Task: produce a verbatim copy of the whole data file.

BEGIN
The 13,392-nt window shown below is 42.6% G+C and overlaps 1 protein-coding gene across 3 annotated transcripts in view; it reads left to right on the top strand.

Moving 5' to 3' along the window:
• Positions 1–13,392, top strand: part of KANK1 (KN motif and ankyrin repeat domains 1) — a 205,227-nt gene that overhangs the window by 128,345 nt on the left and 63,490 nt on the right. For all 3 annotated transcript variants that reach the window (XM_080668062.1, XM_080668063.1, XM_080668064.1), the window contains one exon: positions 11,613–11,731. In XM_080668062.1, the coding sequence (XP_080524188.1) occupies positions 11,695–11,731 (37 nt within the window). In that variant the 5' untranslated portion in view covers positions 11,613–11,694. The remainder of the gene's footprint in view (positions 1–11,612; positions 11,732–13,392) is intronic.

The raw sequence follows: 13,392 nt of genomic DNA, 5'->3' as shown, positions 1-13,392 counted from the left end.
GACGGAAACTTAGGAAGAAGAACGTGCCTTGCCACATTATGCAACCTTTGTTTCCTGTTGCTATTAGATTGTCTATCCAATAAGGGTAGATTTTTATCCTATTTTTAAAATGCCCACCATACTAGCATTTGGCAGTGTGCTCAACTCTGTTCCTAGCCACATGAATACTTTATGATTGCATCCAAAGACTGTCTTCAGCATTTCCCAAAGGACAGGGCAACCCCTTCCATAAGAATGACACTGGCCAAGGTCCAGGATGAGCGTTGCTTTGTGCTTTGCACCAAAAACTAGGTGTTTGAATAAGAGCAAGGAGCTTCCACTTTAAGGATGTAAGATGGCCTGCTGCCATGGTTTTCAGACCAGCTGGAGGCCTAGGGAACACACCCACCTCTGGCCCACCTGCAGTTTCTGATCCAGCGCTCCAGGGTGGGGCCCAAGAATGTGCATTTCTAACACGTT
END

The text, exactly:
The 13,392-nt window shown below is 42.6% G+C and overlaps 1 protein-coding gene across 3 annotated transcripts in view; it reads left to right on the top strand.

Moving 5' to 3' along the window:
• Positions 1–13,392, top strand: part of KANK1 (KN motif and ankyrin repeat domains 1) — a 205,227-nt gene that overhangs the window by 128,345 nt on the left and 63,490 nt on the right. For all 3 annotated transcript variants that reach the window (XM_080668062.1, XM_080668063.1, XM_080668064.1), the window contains one exon: positions 11,613–11,731. In XM_080668062.1, the coding sequence (XP_080524188.1) occupies positions 11,695–11,731 (37 nt within the window). In that variant the 5' untranslated portion in view covers positions 11,613–11,694. The remainder of the gene's footprint in view (positions 1–11,612; positions 11,732–13,392) is intronic.

The raw sequence follows: 13,392 nt of genomic DNA, 5'->3' as shown, positions 1-13,392 counted from the left end.
GACGGAAACTTAGGAAGAAGAACGTGCCTTGCCACATTATGCAACCTTTGTTTCCTGTTGCTATTAGATTGTCTATCCAATAAGGGTAGATTTTTATCCTATTTTTAAAATGCCCACCATACTAGCATTTGGCAGTGTGCTCAACTCTGTTCCTAGCCACATGAATACTTTATGATTGCATCCAAAGACTGTCTTCAGCATTTCCCAAAGGACAGGGCAACCCCTTCCATAAGAATGACACTGGCCAAGGTCCAGGATGAGCGTTGCTTTGTGCTTTGCACCAAAAACTAGGTGTTTGAATAAGAGCAAGGAGCTTCCACTTTAAGGATGTAAGATGGCCTGCTGCCATGGTTTTCAGACCAGCTGGAGGCCTAGGGAACACACCCACCTCTGGCCCACCTGCAGTTTCTGATCCAGCGCTCCAGGGTGGGGCCCAAGAATGTGCATTTCTAACACGTT